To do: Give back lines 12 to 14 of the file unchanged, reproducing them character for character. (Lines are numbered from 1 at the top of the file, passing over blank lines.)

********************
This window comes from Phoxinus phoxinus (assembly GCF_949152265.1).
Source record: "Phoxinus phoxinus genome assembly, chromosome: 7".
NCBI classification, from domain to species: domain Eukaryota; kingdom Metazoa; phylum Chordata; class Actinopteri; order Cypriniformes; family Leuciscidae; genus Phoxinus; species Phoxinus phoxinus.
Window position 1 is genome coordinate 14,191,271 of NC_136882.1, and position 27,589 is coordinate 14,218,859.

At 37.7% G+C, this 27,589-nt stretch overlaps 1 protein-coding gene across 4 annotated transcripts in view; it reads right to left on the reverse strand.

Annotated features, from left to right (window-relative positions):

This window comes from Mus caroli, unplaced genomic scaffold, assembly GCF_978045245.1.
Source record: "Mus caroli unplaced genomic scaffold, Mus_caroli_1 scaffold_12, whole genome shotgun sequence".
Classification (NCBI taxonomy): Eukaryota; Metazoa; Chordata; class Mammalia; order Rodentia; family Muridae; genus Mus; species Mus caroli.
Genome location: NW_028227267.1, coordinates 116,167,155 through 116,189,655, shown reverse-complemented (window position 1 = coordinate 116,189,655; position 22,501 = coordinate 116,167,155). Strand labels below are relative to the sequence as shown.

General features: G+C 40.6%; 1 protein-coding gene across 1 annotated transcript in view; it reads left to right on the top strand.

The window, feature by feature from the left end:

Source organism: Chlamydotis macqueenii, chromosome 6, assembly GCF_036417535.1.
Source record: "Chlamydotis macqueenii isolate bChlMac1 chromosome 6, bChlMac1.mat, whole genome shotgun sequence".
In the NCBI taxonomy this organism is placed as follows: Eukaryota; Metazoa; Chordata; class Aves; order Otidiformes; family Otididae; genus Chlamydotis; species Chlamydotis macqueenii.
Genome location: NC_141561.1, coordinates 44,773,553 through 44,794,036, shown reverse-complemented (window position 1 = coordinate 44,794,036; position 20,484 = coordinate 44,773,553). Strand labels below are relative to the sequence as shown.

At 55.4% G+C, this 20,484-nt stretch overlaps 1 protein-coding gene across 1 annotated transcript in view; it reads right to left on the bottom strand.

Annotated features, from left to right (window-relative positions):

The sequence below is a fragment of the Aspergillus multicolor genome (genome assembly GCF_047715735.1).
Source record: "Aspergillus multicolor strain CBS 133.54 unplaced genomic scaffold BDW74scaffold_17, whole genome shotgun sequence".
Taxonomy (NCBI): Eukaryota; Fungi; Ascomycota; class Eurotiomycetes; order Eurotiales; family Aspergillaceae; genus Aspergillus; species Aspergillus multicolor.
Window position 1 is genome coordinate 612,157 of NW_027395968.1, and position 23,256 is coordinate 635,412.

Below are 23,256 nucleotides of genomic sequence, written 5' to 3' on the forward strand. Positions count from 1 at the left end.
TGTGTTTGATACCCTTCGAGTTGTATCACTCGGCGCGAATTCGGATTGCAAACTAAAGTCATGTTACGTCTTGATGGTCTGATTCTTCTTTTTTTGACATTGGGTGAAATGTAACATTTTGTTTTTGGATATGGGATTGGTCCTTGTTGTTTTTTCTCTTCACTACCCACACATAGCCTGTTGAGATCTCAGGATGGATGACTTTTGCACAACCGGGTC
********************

The window, feature by feature from the left end:

Source organism: Chlamydotis macqueenii, chromosome 6, assembly GCF_036417535.1.
Source record: "Chlamydotis macqueenii isolate bChlMac1 chromosome 6, bChlMac1.mat, whole genome shotgun sequence".